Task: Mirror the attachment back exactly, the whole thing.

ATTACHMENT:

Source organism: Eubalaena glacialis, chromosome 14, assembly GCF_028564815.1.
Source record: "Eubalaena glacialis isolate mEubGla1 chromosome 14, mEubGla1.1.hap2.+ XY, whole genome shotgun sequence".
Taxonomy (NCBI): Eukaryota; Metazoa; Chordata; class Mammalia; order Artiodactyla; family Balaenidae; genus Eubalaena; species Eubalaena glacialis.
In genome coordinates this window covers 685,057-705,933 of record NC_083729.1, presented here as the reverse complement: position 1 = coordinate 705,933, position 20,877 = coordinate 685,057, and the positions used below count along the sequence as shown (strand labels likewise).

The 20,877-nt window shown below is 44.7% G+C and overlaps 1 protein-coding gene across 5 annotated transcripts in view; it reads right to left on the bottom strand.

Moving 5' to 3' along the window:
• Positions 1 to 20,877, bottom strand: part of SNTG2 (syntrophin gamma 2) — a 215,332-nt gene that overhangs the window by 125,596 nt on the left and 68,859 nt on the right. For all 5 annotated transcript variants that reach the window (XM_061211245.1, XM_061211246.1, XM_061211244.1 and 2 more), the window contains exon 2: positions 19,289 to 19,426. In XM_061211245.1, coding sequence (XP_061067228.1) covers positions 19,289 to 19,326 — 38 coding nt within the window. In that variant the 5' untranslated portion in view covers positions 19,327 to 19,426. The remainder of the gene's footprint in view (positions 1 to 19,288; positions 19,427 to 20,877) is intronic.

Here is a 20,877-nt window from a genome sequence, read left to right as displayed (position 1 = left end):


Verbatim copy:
Source organism: Eubalaena glacialis, chromosome 14, assembly GCF_028564815.1.
Source record: "Eubalaena glacialis isolate mEubGla1 chromosome 14, mEubGla1.1.hap2.+ XY, whole genome shotgun sequence".
Taxonomy (NCBI): Eukaryota; Metazoa; Chordata; class Mammalia; order Artiodactyla; family Balaenidae; genus Eubalaena; species Eubalaena glacialis.
In genome coordinates this window covers 685,057-705,933 of record NC_083729.1, presented here as the reverse complement: position 1 = coordinate 705,933, position 20,877 = coordinate 685,057, and the positions used below count along the sequence as shown (strand labels likewise).

The 20,877-nt window shown below is 44.7% G+C and overlaps 1 protein-coding gene across 5 annotated transcripts in view; it reads right to left on the bottom strand.

Moving 5' to 3' along the window:
• Positions 1 to 20,877, bottom strand: part of SNTG2 (syntrophin gamma 2) — a 215,332-nt gene that overhangs the window by 125,596 nt on the left and 68,859 nt on the right. For all 5 annotated transcript variants that reach the window (XM_061211245.1, XM_061211246.1, XM_061211244.1 and 2 more), the window contains exon 2: positions 19,289 to 19,426. In XM_061211245.1, coding sequence (XP_061067228.1) covers positions 19,289 to 19,326 — 38 coding nt within the window. In that variant the 5' untranslated portion in view covers positions 19,327 to 19,426. The remainder of the gene's footprint in view (positions 1 to 19,288; positions 19,427 to 20,877) is intronic.

Here is a 20,877-nt window from a genome sequence, read left to right as displayed (position 1 = left end):